The Custom Dial System (CDS) from Leupold matches any CDS Leupold optic to your rifle. Taking into account your rifle’s ballistics and average environmental conditions, Leupold’s CDS turrets take care of the rest. These turrets come marked for specific distances and allow the shooter to dial for a specific distance much faster. To see just how well this system worked, Leupold sent over some CDS turrets for my 16″ .300 Blackout for me to test.
Leopold Optics @ TFB:
TFB Review: Leupold Custom Dial System
The optic I’d be using for this review was Leupold’s Second Focal Plane VX-5HD 3-15x44mm. This optic comes from the factory with a side focus adjustment, capped windage adjustment, and Leupold’s HTMR duplex reticle. In order to accommodate the larger optic, I used a SPUHR SP-3022 cantilever mount to get the eye relief just right.
The CDS turret delivered to me was tailored specifically to this specific .300 Blackout reload I love to shoot. Before this (or any CDS reticle can be made) you need to have the following information about your rifle ready.
- Cartridge Caliber
- Bullet Weight
- Bullet Type
- Ballistic Coefficient
- Actual Muzzle Velocity
- Average Altitude
- Average Temperature
- Sight-in Zero
- Sight Height
Mounting and Zeroing
In the spirit of “trust but verify”, I took the rifle and a couple mags of ammo out to make sure my data was matching up with the data that I’d provided to Leupold. Muzzle velocity was my only real concern, but as the ammunition was hand loaded, I could tweak this slightly to match the velocity on the turret if needed.
With the help of a MagnetoSpeed V3 chronograph, I was able to verify that my rifle was putting rounds down range at an average of 1896fps. The information I had provided to Leupold indicated the rounds were going 1873fps. As this was just a 1% margin of error, I decided this batch of ammo was as close to perfect as I needed and moved on to installing the CDS turret.
Installing the CDS turrets is incredibly easy and can be done in minutes. You simply zero your rifle at the distance you’ve provided to Leupold. With the rifle now zeroed, you loosen the two set screws on each side of the turret and lift the cap straight up and off. The new CDS turret then drops in with the ZeroLock dial set at the pre-defined zero you’ve provided to Leupold.
Performance at Distance
Changes in elevation, temperature, and wind are the biggest factors in the areas I shoot. I zeroed the rifle at roughly 6,000ft above sea level and then shot it again at 4,200ft above sea level. Now confident with how the rifle was performing in shifting conditions, I hauled the rifle out to a secret spot in Wyoming. At an elevation of 6,600ft and temperatures higher, this spot would be the perfect proving ground in order to see how well these CDS turrets performed in shifting environmental conditions.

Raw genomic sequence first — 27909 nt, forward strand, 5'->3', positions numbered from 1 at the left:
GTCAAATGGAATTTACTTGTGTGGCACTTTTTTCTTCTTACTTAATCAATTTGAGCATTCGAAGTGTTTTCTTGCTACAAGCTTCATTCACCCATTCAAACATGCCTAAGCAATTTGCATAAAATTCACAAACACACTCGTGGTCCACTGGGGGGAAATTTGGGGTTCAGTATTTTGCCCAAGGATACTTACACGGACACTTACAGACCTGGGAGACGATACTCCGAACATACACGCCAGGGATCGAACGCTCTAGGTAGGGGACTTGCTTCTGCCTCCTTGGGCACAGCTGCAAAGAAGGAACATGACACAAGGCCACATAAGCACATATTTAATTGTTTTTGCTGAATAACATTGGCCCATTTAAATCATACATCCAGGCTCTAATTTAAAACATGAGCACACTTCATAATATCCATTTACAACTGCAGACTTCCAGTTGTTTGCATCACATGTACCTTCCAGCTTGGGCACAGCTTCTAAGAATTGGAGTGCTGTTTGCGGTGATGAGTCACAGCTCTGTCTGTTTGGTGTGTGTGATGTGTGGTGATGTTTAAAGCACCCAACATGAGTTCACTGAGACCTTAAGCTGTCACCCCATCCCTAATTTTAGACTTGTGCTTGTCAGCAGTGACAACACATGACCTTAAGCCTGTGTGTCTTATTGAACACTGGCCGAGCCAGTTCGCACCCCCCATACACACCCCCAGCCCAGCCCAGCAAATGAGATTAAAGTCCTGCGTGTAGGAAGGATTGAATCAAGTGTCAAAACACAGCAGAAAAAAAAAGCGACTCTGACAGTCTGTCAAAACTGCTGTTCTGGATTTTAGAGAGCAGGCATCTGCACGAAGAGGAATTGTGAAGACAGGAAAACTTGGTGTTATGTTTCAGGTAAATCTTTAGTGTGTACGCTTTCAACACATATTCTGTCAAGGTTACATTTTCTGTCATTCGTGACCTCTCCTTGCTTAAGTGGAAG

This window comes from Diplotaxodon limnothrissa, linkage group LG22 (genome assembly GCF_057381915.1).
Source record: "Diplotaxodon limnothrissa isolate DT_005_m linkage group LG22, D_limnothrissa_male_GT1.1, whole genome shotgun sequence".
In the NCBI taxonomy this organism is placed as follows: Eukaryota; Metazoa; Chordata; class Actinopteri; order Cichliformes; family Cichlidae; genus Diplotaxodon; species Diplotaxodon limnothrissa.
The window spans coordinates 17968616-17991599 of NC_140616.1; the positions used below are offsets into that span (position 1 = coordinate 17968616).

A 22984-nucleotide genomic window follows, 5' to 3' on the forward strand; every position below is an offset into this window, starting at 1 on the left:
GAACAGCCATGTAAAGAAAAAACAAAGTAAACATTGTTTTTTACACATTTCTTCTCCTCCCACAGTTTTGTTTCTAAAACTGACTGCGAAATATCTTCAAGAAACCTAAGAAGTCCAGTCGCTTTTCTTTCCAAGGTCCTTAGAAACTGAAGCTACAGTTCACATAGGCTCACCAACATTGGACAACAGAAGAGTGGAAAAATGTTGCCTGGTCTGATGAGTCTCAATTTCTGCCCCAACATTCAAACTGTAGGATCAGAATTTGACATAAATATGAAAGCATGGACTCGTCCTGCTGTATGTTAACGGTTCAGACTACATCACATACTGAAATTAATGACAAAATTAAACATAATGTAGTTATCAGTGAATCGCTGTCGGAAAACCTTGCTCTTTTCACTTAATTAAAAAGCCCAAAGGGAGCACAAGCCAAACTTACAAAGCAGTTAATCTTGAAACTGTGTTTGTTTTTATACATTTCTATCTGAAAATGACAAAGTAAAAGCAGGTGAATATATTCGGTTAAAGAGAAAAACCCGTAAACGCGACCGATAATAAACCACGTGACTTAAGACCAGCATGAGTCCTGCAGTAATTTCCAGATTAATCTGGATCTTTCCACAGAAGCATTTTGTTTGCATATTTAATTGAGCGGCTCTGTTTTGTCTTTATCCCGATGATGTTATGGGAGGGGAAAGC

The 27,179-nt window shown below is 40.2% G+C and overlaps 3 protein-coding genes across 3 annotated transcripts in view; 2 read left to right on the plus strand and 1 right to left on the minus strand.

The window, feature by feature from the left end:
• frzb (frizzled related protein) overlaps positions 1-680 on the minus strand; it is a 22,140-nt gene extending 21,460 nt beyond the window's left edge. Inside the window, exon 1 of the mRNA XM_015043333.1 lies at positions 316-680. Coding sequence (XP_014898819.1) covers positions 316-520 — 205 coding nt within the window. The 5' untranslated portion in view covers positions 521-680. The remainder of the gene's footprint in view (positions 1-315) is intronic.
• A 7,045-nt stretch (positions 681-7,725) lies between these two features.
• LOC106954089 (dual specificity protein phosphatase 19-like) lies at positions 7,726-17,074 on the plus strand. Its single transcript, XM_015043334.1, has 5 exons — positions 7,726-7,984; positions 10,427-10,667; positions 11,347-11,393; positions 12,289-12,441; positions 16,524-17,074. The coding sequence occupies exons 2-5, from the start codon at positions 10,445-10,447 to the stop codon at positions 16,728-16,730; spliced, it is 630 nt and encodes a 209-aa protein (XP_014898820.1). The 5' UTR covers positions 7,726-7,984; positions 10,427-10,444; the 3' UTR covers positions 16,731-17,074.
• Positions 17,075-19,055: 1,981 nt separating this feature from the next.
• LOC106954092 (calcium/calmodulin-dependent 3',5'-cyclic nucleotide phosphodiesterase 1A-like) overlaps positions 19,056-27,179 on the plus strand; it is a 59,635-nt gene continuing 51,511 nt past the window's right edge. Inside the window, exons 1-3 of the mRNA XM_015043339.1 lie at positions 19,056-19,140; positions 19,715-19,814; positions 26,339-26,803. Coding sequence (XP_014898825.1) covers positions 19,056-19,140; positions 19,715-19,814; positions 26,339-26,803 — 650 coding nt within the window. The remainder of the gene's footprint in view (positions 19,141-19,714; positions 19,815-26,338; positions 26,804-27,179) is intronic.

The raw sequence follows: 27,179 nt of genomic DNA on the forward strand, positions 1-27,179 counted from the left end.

As I’ve shot this rifle frequently over the years, I knew things would be relatively easy out to 300 yards. At and past 500 yards is where things really start to get interesting with a slower projectile. With high winds shifting downrange throughout the day, I decided the 500-yard 5″ plate would be the real test for this setup in these conditions.
Pro’s and Cons
The CDS turrets did an incredible job of getting me on target faster at distance. The .300 Blackout has a sizeable amount of drop at distance. Being able to just dial for a distance without needing a dope card makes things much easier. Also swapping this turret out for others (or just back to your factory-provided turret) is incredibly easy to do. That way you don’t feel stuck with a rifle that’s only set up for one cartridge.
I did find myself wanting a reference point for windage holdover in the scope’s reticle. The CDS system does an excellent job of dialing the optic for distance, but without a reference point in the duplex reticle, I found myself going back to a ballistics app to dial for wind. The .300 Blackout is a slower heavier round, but this is something you have to address with any caliber when shooting in shifting winds.
The CDS system from Leupold does exactly what it advertises and will get you on target faster. For situations where you need to dial and shoot quickly, the CDS system works perfectly. Leupold currently produces CDS turrets for their VX-3HD, VX-5HD, and VX-6HD optics. And if you register your CDS optic with Leupold, they will provide you with a CDS turret for free. Any additional CDS ballistic dials can be ordered from Leupold for $80 each.
For hunters or those that prefer to shoot specific ammunition in their rifle, the CDS system from Leupold makes first-round hits simpler. Leupold currently has a very large lineup of CDS-ready optics in multiple price ranges and with various features to choose from. So if you’re in the market for something tailor-made for your rifle and its ammo, I’d strongly consider taking a look at any CDS-ready optic from Leupold.
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